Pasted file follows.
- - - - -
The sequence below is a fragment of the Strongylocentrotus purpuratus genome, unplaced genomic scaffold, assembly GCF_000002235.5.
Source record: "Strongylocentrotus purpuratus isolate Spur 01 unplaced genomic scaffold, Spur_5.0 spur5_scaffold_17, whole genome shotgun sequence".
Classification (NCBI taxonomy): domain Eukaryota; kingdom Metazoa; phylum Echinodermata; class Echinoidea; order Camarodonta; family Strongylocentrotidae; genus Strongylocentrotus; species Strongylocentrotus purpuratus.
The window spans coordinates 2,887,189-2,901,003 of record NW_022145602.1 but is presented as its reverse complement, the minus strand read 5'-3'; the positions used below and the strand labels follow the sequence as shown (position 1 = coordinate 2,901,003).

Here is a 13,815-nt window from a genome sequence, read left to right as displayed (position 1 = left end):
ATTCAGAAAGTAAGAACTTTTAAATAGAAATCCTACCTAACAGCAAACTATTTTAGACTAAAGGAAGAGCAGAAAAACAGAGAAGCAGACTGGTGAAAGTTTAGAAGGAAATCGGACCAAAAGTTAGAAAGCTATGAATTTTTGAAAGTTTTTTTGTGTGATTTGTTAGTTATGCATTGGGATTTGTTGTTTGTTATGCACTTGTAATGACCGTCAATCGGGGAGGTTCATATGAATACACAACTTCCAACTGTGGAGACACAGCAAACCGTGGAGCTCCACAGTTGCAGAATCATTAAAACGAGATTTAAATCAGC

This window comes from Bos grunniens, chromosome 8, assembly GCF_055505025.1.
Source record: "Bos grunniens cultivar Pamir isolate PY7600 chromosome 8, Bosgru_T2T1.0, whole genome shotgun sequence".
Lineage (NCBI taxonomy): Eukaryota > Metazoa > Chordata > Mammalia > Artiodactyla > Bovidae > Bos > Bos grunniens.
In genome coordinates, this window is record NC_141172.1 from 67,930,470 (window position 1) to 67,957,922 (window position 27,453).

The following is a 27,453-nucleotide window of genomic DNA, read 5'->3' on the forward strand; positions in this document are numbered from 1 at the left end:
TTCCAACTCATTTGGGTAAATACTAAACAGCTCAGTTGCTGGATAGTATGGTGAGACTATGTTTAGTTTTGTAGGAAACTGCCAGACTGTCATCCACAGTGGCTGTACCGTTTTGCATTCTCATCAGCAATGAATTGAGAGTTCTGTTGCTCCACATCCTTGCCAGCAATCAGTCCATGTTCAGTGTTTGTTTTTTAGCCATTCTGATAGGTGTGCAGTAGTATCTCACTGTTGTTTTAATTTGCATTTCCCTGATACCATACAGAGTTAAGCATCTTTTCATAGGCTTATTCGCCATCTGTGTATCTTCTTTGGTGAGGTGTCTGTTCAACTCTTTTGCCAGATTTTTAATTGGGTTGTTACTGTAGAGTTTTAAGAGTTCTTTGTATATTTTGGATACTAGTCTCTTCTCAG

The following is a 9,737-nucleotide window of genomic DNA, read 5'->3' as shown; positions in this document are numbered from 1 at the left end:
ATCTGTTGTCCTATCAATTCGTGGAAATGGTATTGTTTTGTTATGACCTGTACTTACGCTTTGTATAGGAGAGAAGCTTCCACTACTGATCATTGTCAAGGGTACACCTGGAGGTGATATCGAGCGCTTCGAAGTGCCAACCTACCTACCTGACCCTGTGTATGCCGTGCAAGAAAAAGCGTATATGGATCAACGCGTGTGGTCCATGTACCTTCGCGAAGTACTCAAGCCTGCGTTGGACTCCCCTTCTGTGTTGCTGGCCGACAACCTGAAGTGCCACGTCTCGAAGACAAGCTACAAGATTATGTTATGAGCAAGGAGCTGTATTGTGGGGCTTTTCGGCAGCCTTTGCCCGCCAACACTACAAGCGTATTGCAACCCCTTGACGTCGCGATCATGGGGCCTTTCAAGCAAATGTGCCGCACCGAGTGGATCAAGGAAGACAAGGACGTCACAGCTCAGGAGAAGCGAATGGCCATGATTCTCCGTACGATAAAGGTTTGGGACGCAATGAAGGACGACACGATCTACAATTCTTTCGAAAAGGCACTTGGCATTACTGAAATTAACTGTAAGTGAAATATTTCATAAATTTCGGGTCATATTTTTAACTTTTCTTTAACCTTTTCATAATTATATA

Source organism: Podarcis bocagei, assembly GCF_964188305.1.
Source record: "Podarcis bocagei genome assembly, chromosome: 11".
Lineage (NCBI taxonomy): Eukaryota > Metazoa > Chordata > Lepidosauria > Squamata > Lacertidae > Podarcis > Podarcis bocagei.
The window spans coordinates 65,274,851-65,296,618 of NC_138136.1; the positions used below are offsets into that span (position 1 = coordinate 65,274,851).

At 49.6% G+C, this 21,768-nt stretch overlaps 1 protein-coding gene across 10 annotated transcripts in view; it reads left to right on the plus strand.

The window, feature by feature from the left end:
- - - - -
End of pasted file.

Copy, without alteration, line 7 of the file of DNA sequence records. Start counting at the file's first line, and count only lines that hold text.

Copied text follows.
This window comes from Bos grunniens, chromosome 8, assembly GCF_055505025.1.